With the Nagorno-Karabakh ceasefire agreement facilitated by Russia on Tuesday, Azerbaijan citizens celebrated 'Victory Day' after fierce clashes with Armenia and Baku's victories in its war to retake the disputed region.
Hundreds of Russian peacekeepers were en route to the ethnic Armenian territory, which broke from Azerbaijan's control during a war in the 1990s, just hours after an early morning ceasefire took effect.
But the agreement sparked outrage in Armenia, with angry protesters storming the government headquarters in the capital Yerevan where they ransacked offices and broke windows.
Crowds also entered parliament and demanded the resignation of Prime Minister Nikol Pashinyan, who earlier described his participation in the accord as "unspeakably painful for me personally and for our people".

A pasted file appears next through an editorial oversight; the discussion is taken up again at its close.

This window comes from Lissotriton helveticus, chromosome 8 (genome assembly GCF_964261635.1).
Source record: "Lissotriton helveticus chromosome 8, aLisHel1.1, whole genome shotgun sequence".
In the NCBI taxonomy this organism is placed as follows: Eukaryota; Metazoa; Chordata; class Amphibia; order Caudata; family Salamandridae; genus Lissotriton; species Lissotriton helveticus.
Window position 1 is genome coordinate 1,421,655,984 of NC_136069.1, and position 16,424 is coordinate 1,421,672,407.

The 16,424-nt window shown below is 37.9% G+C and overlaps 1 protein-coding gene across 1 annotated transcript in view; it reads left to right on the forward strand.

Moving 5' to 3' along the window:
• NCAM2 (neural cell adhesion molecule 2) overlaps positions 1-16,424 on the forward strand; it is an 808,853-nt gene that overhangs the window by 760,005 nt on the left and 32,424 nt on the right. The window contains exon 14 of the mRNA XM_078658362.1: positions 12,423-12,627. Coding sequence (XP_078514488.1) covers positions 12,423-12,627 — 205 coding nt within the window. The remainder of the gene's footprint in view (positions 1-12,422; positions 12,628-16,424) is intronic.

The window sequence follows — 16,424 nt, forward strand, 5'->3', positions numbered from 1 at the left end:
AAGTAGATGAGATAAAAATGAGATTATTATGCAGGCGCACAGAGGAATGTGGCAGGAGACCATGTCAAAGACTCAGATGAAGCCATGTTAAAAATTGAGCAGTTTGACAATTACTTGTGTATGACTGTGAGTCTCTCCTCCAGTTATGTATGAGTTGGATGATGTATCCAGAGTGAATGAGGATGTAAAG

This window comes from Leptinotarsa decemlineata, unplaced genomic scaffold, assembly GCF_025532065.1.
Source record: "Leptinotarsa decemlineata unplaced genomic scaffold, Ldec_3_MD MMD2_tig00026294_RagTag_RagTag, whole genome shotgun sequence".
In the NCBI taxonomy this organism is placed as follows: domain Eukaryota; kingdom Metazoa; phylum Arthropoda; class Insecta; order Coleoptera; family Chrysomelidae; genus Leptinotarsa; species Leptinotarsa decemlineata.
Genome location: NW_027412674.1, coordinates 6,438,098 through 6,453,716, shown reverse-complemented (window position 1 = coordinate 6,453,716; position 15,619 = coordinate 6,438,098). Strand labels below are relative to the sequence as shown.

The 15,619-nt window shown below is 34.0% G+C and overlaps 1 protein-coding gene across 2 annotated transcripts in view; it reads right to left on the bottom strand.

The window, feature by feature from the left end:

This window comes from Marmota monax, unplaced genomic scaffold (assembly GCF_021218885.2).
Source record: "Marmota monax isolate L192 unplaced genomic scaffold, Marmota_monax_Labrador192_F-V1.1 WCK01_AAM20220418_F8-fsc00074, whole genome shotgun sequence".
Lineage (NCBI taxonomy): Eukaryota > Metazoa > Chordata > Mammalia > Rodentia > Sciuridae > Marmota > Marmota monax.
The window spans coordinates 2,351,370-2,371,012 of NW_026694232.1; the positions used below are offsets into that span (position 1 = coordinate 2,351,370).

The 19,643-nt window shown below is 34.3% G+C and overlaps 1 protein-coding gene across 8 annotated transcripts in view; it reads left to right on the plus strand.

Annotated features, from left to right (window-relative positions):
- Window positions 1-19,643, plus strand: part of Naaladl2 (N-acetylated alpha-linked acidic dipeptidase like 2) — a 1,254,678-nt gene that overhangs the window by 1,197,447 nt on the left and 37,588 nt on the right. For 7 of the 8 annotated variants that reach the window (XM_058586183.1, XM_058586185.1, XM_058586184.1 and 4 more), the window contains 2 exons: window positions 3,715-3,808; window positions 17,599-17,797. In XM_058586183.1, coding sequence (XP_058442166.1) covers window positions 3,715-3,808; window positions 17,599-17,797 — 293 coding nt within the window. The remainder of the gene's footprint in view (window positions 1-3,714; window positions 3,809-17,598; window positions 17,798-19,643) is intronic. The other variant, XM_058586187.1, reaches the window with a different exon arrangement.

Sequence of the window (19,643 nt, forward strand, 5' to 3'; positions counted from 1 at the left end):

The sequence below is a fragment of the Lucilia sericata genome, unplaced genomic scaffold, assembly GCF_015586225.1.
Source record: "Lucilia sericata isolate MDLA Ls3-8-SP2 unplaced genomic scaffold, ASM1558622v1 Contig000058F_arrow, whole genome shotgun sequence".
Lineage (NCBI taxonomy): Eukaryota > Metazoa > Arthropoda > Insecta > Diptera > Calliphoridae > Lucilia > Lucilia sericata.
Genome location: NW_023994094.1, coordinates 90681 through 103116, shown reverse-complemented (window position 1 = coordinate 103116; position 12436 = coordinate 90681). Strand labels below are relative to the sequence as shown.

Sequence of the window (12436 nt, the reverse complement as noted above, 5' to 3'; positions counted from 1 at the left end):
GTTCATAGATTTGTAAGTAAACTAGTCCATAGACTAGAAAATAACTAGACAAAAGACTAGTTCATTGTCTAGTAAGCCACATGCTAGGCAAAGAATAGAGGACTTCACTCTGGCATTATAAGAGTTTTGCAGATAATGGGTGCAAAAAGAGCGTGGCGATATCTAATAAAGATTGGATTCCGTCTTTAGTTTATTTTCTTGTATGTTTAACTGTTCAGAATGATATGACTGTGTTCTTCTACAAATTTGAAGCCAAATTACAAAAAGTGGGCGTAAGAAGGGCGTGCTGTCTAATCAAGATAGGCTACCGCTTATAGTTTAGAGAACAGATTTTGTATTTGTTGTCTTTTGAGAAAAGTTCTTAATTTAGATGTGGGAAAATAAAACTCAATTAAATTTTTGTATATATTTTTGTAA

"I have taken this decision as a result of an in-depth analysis of the military situation," he added.
Azerbaijan's President Ilham Aliyev said Pashinyan had been left with no choice but to agree. "An iron hand forced him to sign this document," he said in televised remarks. "This is essentially a capitulation."